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Design progress

 

 

DESIGN PROGRES

Project Fountain, Evaluation of the process

In this blogpost we will overview the project in its entirety, what went wrong, what went well and what we learned as team during this project.

For us, the biggest obstacle during this project was clearly defining our goal and the process to achieve this. The outlines of the assignment “creating visual water effects with fountains for home use” were too vague for us to directly start working on a prototype. Because of this we started with experimenting with different kind of fountains. During this process we switched from idea quite frequently. However, this was not the only factor which slowed down our progress. 3D printing takes quite a long time, and as our progress was very depending on the outcome of our tests, we spent quite a long time waiting for prints to finish before we could continue . Also we had no private 3D printers available which meant sometimes we had to wait several days before we could print.

Fortunately not all was misery. We managed to have a test set up (a tap, a garden hose and a backyard) very early in the process which gave us the ability to test all our freshly printed fountains. The large number of prints we executed gave us a lot of insight. It taught us about the capabilities and limitations of 3D printing. On top of that, the fact that we were working with water(pressure) forced us to take in account an extra set of limitations. We came up with a working design for the tubes within the printable ornaments and figured out that the basic settings for printing with the ultimaker 2 did not guarantee the print to be watertight. We fixed this by increasing the wall thickness of the tubes.          

The end result were different pokemons with built in fountains. It was great to see so many excitement about the prints and the effects.

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Science Fair

This tuesday was the day we had been working towards: the science fair. Here we demonstrated our fountains and all of the prints we had made.ap science fair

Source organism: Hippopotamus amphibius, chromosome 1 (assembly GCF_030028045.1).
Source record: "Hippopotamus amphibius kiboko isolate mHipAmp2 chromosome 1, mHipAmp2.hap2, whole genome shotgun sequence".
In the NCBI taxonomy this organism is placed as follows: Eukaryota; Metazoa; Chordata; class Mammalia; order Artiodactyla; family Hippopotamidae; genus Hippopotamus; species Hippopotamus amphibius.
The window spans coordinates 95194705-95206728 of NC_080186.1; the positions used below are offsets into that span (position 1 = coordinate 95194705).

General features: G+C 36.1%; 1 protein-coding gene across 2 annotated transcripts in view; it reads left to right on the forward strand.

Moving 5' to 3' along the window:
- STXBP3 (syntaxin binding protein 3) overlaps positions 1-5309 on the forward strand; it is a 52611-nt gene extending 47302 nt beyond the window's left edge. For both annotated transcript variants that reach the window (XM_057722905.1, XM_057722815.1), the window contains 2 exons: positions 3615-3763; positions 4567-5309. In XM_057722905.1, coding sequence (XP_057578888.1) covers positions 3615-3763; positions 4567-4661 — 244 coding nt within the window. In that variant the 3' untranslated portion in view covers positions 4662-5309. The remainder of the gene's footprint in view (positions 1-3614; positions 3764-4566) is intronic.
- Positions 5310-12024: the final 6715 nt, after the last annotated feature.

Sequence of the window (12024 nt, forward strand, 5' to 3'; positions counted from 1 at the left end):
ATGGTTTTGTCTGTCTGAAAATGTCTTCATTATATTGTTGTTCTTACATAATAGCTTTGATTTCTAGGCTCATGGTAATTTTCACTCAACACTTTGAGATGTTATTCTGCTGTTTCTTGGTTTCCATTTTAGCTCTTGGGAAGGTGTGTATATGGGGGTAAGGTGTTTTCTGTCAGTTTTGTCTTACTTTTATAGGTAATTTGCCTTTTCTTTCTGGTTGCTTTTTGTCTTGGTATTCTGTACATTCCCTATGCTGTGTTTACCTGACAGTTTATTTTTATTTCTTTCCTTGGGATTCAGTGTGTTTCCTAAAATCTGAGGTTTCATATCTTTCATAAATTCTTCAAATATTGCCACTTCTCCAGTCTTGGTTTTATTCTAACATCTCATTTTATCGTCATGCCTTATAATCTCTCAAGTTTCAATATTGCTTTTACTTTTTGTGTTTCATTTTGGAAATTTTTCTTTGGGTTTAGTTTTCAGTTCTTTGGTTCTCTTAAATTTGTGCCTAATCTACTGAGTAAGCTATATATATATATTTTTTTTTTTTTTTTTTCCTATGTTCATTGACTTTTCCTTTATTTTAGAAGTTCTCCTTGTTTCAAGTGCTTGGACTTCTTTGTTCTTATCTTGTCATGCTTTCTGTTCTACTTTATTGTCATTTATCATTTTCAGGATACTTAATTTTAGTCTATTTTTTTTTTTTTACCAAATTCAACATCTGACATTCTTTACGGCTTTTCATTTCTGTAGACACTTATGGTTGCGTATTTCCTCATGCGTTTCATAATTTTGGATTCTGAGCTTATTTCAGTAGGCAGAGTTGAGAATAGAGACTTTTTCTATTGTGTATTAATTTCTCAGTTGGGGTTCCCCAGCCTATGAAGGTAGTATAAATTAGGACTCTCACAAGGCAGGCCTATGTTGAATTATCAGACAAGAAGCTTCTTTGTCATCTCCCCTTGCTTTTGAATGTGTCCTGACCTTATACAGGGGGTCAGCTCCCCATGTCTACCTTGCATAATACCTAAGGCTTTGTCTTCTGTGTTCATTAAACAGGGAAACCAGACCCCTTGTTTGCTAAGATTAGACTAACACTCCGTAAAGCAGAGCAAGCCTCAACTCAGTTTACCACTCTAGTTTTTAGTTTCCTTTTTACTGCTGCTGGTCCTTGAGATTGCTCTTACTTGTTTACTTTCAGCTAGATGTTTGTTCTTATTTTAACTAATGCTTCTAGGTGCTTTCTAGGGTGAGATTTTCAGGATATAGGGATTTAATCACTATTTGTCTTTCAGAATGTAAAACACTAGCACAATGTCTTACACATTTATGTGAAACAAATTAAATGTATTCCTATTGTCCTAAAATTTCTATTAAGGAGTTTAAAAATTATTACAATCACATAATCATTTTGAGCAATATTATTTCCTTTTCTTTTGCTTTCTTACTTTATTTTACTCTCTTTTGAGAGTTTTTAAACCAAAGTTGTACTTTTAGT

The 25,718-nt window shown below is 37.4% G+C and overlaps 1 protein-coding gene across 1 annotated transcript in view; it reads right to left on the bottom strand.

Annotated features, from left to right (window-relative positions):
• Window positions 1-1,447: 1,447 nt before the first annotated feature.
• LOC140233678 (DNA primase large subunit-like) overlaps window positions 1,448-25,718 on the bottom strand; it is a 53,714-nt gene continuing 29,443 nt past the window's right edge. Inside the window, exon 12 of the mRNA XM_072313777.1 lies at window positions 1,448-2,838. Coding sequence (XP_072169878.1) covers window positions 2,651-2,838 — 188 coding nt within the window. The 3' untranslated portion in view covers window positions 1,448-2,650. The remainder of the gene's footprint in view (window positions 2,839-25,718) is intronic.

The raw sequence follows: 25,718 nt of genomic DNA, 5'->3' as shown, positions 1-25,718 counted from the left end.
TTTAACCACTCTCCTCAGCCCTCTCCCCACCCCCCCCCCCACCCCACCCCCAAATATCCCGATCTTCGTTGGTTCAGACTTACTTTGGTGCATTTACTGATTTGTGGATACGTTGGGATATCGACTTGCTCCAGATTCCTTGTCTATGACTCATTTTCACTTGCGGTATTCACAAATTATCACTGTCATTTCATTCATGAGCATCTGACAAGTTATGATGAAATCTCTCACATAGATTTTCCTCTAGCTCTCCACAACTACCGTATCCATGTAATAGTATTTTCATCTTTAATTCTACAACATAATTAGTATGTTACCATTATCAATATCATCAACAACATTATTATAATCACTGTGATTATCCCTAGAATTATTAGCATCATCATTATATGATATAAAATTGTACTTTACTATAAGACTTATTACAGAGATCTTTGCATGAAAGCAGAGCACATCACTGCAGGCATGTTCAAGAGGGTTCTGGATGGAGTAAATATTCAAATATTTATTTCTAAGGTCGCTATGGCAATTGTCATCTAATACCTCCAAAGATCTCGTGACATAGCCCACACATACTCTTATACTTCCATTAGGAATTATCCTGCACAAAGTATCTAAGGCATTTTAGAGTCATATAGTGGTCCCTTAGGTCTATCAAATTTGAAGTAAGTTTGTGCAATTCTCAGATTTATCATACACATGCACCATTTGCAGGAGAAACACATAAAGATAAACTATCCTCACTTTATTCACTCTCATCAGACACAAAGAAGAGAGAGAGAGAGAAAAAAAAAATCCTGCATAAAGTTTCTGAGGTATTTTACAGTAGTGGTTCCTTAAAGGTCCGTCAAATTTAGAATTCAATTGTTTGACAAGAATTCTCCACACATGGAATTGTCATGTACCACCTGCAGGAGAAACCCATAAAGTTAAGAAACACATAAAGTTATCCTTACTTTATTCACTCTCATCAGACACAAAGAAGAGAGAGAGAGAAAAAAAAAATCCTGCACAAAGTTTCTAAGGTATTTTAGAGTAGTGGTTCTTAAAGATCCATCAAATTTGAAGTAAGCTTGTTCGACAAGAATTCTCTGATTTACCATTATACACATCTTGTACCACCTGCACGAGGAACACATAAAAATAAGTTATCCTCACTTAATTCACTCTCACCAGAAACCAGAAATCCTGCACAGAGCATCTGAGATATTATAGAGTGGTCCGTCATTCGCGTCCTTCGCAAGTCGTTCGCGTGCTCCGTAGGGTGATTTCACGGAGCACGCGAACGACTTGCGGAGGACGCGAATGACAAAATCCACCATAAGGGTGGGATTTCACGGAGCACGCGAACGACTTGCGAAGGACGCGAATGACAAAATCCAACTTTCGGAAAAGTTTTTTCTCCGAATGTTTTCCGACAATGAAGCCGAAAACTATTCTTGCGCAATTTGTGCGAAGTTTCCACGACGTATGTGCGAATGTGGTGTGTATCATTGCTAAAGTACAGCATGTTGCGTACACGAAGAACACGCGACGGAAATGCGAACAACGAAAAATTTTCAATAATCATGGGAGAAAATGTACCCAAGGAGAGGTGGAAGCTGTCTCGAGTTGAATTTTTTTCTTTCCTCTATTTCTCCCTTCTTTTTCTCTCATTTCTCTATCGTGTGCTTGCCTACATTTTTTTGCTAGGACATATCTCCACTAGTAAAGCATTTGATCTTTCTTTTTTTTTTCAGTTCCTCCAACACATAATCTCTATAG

We showed the fountains in a tub filled with water and a small pump. Two pieces of foam were used in an attempt to keep water from getting near the laptop and such.

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On the table next to the tub we showed all the prints we made during the past few weeks. Starting with our first box with slider nozzles up to the painted blue pokemon. We also had some posters of section views of the fountains  on the board behind the table.

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People were very interested in what we had made (probably because of the water effects and the pokemons), and wanted to know more about it. We told them the goal of our project and about the process we went through: the printing and testing of nozzles, using the ‘teardrop profile’ instead of a circlular profile and combining all knowledge in a single large print.  We showed a section view of the final pokemon we printed, in which you can see the tube and the interior of a 3D print. We also showed a video of the vortex nozzle, since showing this on site caused a lot of water to be splashed around.

Few people suggested that this technique of creating a fountain could be interesting for artist and maybe architects, because you can create a solid statue with the tubing and nozzles already in the design.

We consider our exhibition to be a success, because we had a lot of people interested in our project and we think we learned them something about 3D prnting.

Lastly is a short video of our exhibtion:

Week 5

This is already the final week before the science fair. Next week on Tuesday is the science fair where we will present our project. To get some final inspiration we decided to visit the Dutch Design Week in Eindhoven. 2016-10-25 12.13.22 2016-10-25 12.35.52

Sadly there weren’t any fountain projects so we din’t get much inspiration for our own fountain, however there were some interesting projects about 3D printing. There was someone who created a 3D printer that uses clay instead of plastic . 20161025_124837

It was a fun day and we did even see queen Maxima!

Back to our own project. Last week we finalized the shape of the tubes. This week we will experience with different nozzles. After some different shapes and test this is the final result:

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So the final objective for us is to find a statue where can add our vortex nozzle and raindrop tube. After some research on the internet we decided it would be fun to 3D print a water pokemon and make a fountain of it. After some searching on the internet we found an Lapras and a Kingler.

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We modified the files so we can 3D print them with the ultimaker.  We also added our raindrop tube and vortex nozzle.

KINGLER 2 LAPRAS

The statues will be printed this weekend for the science fair next Tuesday.

 

Week 4: update #2

Tuesday the 18th of October we presented our project to the rest of the students that participate in the advanced prototyping minor. It was an interesting morning where everyone could ask questions to each other and help each-other out.

The rest of the week we focused on designing different tubes with our own support structure inside of it.